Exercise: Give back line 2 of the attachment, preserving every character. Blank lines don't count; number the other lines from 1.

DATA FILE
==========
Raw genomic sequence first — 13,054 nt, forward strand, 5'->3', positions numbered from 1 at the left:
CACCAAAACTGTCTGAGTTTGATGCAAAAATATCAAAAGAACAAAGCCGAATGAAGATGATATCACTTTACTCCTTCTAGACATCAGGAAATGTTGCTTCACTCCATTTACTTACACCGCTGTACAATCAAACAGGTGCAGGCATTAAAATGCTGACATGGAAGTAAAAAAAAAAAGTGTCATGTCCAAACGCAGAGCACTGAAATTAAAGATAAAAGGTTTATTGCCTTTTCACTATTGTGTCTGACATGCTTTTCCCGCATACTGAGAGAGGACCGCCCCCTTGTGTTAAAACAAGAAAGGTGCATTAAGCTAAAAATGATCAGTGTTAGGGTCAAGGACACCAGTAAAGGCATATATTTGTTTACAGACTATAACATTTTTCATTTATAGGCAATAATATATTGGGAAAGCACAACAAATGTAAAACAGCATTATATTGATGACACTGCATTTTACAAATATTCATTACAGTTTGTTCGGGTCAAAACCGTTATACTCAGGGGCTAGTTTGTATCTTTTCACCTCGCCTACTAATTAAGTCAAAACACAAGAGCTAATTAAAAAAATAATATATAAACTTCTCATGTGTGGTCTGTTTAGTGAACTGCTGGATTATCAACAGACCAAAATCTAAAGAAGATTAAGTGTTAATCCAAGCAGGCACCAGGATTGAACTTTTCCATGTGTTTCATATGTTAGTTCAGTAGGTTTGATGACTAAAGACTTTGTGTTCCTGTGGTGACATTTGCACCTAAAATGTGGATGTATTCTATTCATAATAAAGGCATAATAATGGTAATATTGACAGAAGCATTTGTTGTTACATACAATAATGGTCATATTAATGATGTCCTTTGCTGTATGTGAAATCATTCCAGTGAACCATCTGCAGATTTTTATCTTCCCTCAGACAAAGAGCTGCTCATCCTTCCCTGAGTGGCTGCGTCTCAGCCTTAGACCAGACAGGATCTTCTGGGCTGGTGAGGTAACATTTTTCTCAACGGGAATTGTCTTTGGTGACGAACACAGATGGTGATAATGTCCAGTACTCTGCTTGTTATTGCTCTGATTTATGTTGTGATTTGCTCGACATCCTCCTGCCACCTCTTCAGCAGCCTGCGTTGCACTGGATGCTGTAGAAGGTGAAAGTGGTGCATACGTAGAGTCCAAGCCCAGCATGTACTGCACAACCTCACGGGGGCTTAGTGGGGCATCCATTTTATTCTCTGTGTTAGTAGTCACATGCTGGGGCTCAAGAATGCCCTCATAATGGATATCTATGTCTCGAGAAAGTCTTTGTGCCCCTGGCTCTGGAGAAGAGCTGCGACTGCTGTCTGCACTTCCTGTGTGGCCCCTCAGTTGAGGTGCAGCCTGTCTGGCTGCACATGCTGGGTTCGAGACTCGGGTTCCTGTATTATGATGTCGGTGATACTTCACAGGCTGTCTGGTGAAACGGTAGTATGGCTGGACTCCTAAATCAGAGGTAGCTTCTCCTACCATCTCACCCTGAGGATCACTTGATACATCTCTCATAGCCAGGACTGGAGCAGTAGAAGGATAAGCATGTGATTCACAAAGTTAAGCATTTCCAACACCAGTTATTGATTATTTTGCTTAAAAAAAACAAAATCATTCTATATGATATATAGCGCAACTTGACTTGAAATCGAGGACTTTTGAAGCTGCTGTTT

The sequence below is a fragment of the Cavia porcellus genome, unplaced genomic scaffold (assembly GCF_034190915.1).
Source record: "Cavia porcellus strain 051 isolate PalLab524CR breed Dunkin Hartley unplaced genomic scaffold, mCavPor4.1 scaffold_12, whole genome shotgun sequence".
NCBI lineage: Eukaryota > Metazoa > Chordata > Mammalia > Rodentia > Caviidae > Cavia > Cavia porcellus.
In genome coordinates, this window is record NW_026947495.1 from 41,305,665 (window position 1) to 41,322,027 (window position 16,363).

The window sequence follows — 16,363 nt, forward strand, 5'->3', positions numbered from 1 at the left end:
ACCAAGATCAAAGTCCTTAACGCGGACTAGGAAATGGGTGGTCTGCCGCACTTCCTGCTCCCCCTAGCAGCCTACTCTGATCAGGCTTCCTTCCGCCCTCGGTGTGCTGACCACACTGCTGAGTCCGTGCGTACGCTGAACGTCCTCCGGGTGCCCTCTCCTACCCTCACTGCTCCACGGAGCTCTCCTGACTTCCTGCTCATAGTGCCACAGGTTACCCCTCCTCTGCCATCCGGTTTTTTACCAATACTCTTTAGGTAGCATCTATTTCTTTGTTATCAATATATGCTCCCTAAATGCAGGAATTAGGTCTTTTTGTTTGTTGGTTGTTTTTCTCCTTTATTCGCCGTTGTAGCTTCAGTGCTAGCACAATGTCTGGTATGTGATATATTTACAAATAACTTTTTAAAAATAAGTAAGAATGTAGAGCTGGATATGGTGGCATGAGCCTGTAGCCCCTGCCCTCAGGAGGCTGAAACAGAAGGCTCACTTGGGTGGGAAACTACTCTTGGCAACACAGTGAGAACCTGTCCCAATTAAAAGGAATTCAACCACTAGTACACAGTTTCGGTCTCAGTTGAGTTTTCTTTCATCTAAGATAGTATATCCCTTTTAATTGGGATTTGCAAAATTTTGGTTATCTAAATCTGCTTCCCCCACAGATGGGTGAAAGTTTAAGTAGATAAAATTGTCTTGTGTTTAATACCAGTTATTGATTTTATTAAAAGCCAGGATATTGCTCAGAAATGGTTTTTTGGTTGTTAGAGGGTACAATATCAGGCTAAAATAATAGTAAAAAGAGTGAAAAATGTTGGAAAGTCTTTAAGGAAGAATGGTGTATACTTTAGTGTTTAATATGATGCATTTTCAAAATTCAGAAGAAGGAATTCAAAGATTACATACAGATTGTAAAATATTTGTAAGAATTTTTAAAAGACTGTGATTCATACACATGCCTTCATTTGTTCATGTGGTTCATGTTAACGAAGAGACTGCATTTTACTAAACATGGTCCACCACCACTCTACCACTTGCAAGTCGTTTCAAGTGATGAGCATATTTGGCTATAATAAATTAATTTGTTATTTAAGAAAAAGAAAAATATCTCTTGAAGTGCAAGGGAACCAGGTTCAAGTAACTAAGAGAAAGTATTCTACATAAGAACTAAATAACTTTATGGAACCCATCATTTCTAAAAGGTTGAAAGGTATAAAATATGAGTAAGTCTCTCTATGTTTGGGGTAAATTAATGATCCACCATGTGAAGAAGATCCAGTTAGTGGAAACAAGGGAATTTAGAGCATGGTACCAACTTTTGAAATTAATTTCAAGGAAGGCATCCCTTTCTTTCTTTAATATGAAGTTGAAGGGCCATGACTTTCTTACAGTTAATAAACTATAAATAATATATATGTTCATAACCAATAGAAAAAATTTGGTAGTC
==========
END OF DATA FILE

CACCAAAACTGTCTGAGTTTGATGCAAAAATATCAAAAGAACAAAGCCGAATGAAGATGATATCACTTTACTCCTTCTAGACATCAGGAAATGTTGCTTCACTCCATTTACTTACACCGCTGTACAATCAAACAGGTGCAGGCATTAAAATGCTGACATGGAAGTAAAAAAAAAAAGTGTCATGTCCAAACGCAGAGCACTGAAATTAAAGATAAAAGGTTTATTGCCTTTTCACTATTGTGTCTGACATGCTTTTCCCGCATACTGAGAGAGGACCGCCCCCTTGTGTTAAAACAAGAAAGGTGCATTAAGCTAAAAATGATCAGTGTTAGGGTCAAGGACACCAGTAAAGGCATATATTTGTTTACAGACTATAACATTTTTCATTTATAGGCAATAATATATTGGGAAAGCACAACAAATGTAAAACAGCATTATATTGATGACACTGCATTTTACAAATATTCATTACAGTTTGTTCGGGTCAAAACCGTTATACTCAGGGGCTAGTTTGTATCTTTTCACCTCGCCTACTAATTAAGTCAAAACACAAGAGCTAATTAAAAAAATAATATATAAACTTCTCATGTGTGGTCTGTTTAGTGAACTGCTGGATTATCAACAGACCAAAATCTAAAGAAGATTAAGTGTTAATCCAAGCAGGCACCAGGATTGAACTTTTCCATGTGTTTCATATGTTAGTTCAGTAGGTTTGATGACTAAAGACTTTGTGTTCCTGTGGTGACATTTGCACCTAAAATGTGGATGTATTCTATTCATAATAAAGGCATAATAATGGTAATATTGACAGAAGCATTTGTTGTTACATACAATAATGGTCATATTAATGATGTCCTTTGCTGTATGTGAAATCATTCCAGTGAACCATCTGCAGATTTTTATCTTCCCTCAGACAAAGAGCTGCTCATCCTTCCCTGAGTGGCTGCGTCTCAGCCTTAGACCAGACAGGATCTTCTGGGCTGGTGAGGTAACATTTTTCTCAACGGGAATTGTCTTTGGTGACGAACACAGATGGTGATAATGTCCAGTACTCTGCTTGTTATTGCTCTGATTTATGTTGTGATTTGCTCGACATCCTCCTGCCACCTCTTCAGCAGCCTGCGTTGCACTGGATGCTGTAGAAGGTGAAAGTGGTGCATACGTAGAGTCCAAGCCCAGCATGTACTGCACAACCTCACGGGGGCTTAGTGGGGCATCCATTTTATTCTCTGTGTTAGTAGTCACATGCTGGGGCTCAAGAATGCCCTCATAATGGATATCTATGTCTCGAGAAAGTCTTTGTGCCCCTGGCTCTGGAGAAGAGCTGCGACTGCTGTCTGCACTTCCTGTGTGGCCCCTCAGTTGAGGTGCAGCCTGTCTGGCTGCACATGCTGGGTTCGAGACTCGGGTTCCTGTATTATGATGTCGGTGATACTTCACAGGCTGTCTGGTGAAACGGTAGTATGGCTGGACTCCTAAATCAGAGGTAGCTTCTCCTACCATCTCACCCTGAGGATCACTTGATACATCTCTCATAGCCAGGACTGGAGCAGTAGAAGGATAAGCATGTGATTCACAAAGTTAAGCATTTCCAACACCAGTTATTGATTATTTTGCTTAAAAAAAACAAAATCATTCTATATGATATATAGCGCAACTTGACTTGAAATCGAGGACTTTTGAAGCTGCTGTTT